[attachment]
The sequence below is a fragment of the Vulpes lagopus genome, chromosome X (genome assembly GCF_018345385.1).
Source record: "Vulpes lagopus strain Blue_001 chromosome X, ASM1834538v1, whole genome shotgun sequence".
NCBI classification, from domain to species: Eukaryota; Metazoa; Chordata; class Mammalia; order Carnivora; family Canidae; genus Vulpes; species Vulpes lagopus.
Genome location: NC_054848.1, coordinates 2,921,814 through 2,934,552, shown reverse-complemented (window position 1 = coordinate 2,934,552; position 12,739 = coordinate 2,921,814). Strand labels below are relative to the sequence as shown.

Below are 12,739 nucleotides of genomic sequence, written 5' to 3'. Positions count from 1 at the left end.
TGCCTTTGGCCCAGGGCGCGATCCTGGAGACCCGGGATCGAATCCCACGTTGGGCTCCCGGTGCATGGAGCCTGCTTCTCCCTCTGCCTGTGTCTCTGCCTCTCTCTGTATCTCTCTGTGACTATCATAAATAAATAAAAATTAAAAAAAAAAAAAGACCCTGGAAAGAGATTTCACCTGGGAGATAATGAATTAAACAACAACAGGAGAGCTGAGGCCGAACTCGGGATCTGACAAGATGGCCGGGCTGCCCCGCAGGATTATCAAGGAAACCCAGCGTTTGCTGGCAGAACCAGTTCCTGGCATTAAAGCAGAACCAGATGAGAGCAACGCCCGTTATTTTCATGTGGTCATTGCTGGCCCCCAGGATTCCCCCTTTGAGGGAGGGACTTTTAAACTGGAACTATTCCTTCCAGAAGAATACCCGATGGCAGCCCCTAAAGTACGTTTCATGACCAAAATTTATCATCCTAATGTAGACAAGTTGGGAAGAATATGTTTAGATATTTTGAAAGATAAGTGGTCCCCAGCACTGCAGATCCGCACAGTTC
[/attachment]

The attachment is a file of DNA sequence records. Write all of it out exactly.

The sequence below is a fragment of the Vulpes lagopus genome, chromosome X (genome assembly GCF_018345385.1).
Source record: "Vulpes lagopus strain Blue_001 chromosome X, ASM1834538v1, whole genome shotgun sequence".
NCBI classification, from domain to species: Eukaryota; Metazoa; Chordata; class Mammalia; order Carnivora; family Canidae; genus Vulpes; species Vulpes lagopus.
Genome location: NC_054848.1, coordinates 2,921,814 through 2,934,552, shown reverse-complemented (window position 1 = coordinate 2,934,552; position 12,739 = coordinate 2,921,814). Strand labels below are relative to the sequence as shown.

Below are 12,739 nucleotides of genomic sequence, written 5' to 3'. Positions count from 1 at the left end.
TGCCTTTGGCCCAGGGCGCGATCCTGGAGACCCGGGATCGAATCCCACGTTGGGCTCCCGGTGCATGGAGCCTGCTTCTCCCTCTGCCTGTGTCTCTGCCTCTCTCTGTATCTCTCTGTGACTATCATAAATAAATAAAAATTAAAAAAAAAAAAAGACCCTGGAAAGAGATTTCACCTGGGAGATAATGAATTAAACAACAACAGGAGAGCTGAGGCCGAACTCGGGATCTGACAAGATGGCCGGGCTGCCCCGCAGGATTATCAAGGAAACCCAGCGTTTGCTGGCAGAACCAGTTCCTGGCATTAAAGCAGAACCAGATGAGAGCAACGCCCGTTATTTTCATGTGGTCATTGCTGGCCCCCAGGATTCCCCCTTTGAGGGAGGGACTTTTAAACTGGAACTATTCCTTCCAGAAGAATACCCGATGGCAGCCCCTAAAGTACGTTTCATGACCAAAATTTATCATCCTAATGTAGACAAGTTGGGAAGAATATGTTTAGATATTTTGAAAGATAAGTGGTCCCCAGCACTGCAGATCCGCACAGTTC